Around the release of his last studio album, "Beware", Will Oldham embarked on a small project. According to the writer Kelefa Sanneh, in a New Yorker profile published in January 2009, Oldham intended, “To promote the album with singles, a photo shoot, and a handful of interviews, if only to prove that record promotion doesn’t really work, at least not for him.”
Around the release of his last studio album, “Beware”, Will Oldham embarked on a small project. According to the writer Kelefa Sanneh, in a New Yorker profile published in January 2009, Oldham intended, “To promote the album with singles, a photo shoot, and a handful of interviews, if only to prove that record promotion doesn’t really work, at least not for him.”
When it arrived in March 2009, “Beware” turned out to be among Oldham’s heartier records, but not conspicuously one to attract thousands of new fans. Domino are cagey about precise sales figures, leading one to assume that, having made his point, Oldham will now continue on his elliptical career path. Bearing in mind his cantankerous integrity, it’s easy to imagine him taking satisfaction from the fact that his appeal remains, shall we say, reassuringly selective.
You do wonder, though, if he is ever frustrated by his lot. Journalists (mea culpa) persistently suggest that Oldham, 40 this year and with roughly 15 albums behind him, will be remembered as one of this era’s very greatest singer-songwriters. Wouldn’t it be nice to see some of that acclaim transformed into actual – rather than merely critical – capital, right now?
Part of the problem, oddly, is Oldham’s consistency and productivity. Among the vast weight of music he releases – one album, one live album, one capricious “Best Of”, two 10-inch EPs, three seven-inches, one iTunes single, six tracks on compilations and four appearances on other people’s records in 2009 alone – there are hardly any disappointments, but also precious few records that have been unanimously acclaimed as high points (1999’s “I See A Darkness” is usually the canonical pick). Some complex economic theorem might suggest that Oldham could sell more records if he made fewer of them.
But that would potentially rob us of tremendous efforts like “The Wonder Show Of The World”. It comes billed as a collaboration with The Cairo Gang, otherwise known as Emmett Kelly, a guitarist who has frequently accompanied Oldham of late (The original Cairo Gang, incidentally, were British spies operating against the IRA in 1920; quite a contrast to the Catholic rebellion implied by Oldham’s “Bonnie Prince” nomenclature).
Compared with the rumbustious “Beware”, “The Wonder Show Of The World” initially feels rather low-key. Arrangements are spare, spectral even. Mostly, Kelly tracks Oldham with voice and either acoustic or delicate electric guitar. Bass and drums appear intermittently, as do a choir of sorts. The starkness recalls 2005’s “Superwolf”, albeit without the clanging interventions of Matt Sweeney. At times, a sacred air accumulates around the songs, so that “Someone Coming Through” betrays closer affinities to medieval church music than Oldham’s usual country references. But there’s a certain warmth and ‘70s classicism, too: a hint of “After The Goldrush” to the frail hymnal of “With Cornstalks Or Among Them”; something of Eric Clapton’s “woman tone” to Kelly’s keening solo on “Teach Me To Bear You”.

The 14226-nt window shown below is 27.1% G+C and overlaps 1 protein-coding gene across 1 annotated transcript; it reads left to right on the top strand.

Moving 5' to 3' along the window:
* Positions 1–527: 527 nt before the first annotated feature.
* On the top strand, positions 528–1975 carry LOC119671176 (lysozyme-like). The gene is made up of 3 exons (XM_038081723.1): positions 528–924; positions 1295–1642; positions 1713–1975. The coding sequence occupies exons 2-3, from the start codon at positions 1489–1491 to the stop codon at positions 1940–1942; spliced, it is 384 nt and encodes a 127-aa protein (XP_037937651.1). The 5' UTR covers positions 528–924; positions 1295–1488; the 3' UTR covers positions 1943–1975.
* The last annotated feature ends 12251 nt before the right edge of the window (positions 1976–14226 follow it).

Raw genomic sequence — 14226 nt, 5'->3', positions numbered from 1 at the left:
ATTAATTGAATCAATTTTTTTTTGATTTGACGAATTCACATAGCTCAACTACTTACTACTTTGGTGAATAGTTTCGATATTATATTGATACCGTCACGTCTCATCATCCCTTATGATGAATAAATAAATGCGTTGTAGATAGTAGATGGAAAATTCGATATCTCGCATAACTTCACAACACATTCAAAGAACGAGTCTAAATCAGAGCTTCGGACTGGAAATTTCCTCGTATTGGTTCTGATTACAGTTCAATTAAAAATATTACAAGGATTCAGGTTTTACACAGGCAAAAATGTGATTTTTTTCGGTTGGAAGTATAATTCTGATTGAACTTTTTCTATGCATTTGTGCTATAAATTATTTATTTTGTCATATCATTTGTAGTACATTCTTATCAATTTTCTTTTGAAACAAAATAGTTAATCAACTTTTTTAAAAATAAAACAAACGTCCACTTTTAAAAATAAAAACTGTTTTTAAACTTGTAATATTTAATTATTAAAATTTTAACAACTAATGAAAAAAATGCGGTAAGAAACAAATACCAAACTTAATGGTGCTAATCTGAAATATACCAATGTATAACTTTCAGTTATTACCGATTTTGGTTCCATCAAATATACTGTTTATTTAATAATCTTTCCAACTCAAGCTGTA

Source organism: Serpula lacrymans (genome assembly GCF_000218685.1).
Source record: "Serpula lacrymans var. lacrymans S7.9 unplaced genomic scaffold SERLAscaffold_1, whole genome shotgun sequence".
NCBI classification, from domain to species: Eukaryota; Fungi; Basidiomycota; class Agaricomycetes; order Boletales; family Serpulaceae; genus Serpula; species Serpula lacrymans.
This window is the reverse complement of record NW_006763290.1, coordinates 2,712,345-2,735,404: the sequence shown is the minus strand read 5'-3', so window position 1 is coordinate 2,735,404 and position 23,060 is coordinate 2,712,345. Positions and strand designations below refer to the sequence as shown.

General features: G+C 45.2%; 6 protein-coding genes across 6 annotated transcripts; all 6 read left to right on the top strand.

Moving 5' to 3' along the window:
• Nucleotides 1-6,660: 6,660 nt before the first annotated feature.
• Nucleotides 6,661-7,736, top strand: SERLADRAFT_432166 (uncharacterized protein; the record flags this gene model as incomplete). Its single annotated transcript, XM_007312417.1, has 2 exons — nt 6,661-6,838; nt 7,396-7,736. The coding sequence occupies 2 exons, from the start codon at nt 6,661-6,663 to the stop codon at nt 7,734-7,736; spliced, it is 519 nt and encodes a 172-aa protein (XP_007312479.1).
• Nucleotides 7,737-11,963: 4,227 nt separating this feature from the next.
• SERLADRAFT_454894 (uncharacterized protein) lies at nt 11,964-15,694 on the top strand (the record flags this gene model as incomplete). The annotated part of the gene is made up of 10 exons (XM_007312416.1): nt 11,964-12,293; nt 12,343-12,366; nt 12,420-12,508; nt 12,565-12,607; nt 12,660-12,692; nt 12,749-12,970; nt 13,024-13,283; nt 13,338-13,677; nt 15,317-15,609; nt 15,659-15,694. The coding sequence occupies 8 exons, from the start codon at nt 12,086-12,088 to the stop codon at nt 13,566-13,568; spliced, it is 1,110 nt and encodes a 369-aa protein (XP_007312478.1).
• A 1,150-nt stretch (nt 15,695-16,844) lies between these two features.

Slowly, these immensely crafted songs bed in, emerging as some of the best and most accessible that Oldham has ever written. “That’s What Our Love Is” is remarkable, a tender crystallisation of the album’s principal theme; the enduring consolations of love, both spiritual and physical. For nearly five minutes, Oldham and Kelly indulge in some gentle come-hithering, before tablas arrive and the pace and intensity picks up. “I believe these are end times,” exclaims Oldham. “Wouldn’t it be best to be together then? The smell of your box on my moustache…”
It’s an absurd image, delivered touchingly, that is typical of Oldham’s eccentric ribaldry, and of how he has spent the past few years writing about love and contentment in unorthodox, unsentimental ways. The tone of The Wonder Show Of The World (does the title refer to love itself?) might often be austere, but most of the songs are blessed with happy endings. “My chest swells and my nose snores; it’s all OK by you. I’ve never felt this welcome,” he observes on “Go Folks, Go”. In “The Sounds Are Always Begging”, the narrator’s wife goes crazy and starts “chopping up the bed”. She leaves, and Oldham tames his unruly children with the gift of music – which also “kept their mom away”.
“Always choose the noise of music. Always end the day in singing!” he pontificates, and long experience of Will Oldham might counsel against taking his lyrics at face value. Still, it’s tempting to conclude that wonderful music and a loving home are much more important than the vagaries of commercial success. When The Palace Brothers first played London, Oldham covered Dolly Parton’s “I Will Always Love You”, and it seemed like an ironic gesture. Seventeen years on, experience suggests he may well have meant every word.